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Coach Fisher’s camp gives guidance to youth

Staff

Antonio Zaragoza / Photo Editor

Antonio Zaragoza / Photo Editor

San Diego State head basketball coach Steve Fisher knows the game of basketball inside and out. Since Fisher became head coach in 1989, he has collected numerous Coach of the Year honors, had more than a dozen of his players selected in the NBA Draft and won a coveted NCAA championship.

Fisher’s success is not solely tied to his knowledge of the game, but also his dedication to his players and his extraordinary ability to teach. For a week in late July, instead of watching and instructing his own players, Fisher was busy teaching the basic fundamentals to a different group of players, most of which have yet to hit their growth spurts.

The reigning Naismith Coach of the Year hosted the 2011 Steve Fisher Individual Skills Basketball Camp here on campus. The camp focused on developing the fundamentals and playing competitive team basketball, but also featured the enjoyable elements of basketball.

“We try to make sure we keep the camp competitive and skillful,” Fisher said. “You try to teach the kids, but at the same time you want them to have fun also. We want everyone to feel included.”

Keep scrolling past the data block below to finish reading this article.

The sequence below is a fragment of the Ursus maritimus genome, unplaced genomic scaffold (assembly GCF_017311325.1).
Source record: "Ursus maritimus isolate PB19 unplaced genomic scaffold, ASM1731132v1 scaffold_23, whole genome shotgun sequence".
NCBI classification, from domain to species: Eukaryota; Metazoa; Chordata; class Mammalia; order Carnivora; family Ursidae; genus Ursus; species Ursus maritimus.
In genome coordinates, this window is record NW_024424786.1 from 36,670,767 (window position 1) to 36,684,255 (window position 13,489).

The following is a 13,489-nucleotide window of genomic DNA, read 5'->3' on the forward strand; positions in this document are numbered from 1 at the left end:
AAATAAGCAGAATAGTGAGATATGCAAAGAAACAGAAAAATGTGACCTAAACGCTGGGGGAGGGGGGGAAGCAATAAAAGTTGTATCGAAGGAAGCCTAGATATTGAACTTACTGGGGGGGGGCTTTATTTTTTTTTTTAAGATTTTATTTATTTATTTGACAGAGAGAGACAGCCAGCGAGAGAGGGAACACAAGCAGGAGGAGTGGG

The camp was broken into two sessions: morning and afternoon. The morning stations and drills covered the basic fundamental skills of the game, such as dribbling, passing, shooting, defensive skills, and moving without the ball. The afternoon was dedicated to guest speakers and five-on-five games to help develop teamwork.

The equal time set out for games and drills made for a fun, well-rounded educational experience for campers.

“I learned a lot about shooting, passing and dribbling during the drills,” Austin Cook, 10, of El Cajon said. “The games in the afternoon were my favorite part. I had a lot of fun.”

Many of the parents who stayed to watch the camp were very impressed with the organization, the interaction between players and coaches and the continued attendance of Fisher.

“I was very impressed with the skill development and intensity level of the camp,” Tim Cook, the head basketball coach at San Diego Christian College and father of Austin, said. “I was also very appreciative Coach Fisher actually took the time to run some of the drills himself. That is what you want when you send your kids to a camp like this.”

Despite the challenges of teaching young children instead of collegiate athletes, Fisher still finds enjoyment in the camp year after year.

“It’s really a lot of fun,” Fisher said. “To see kids keep coming back every year makes it all worth it.”

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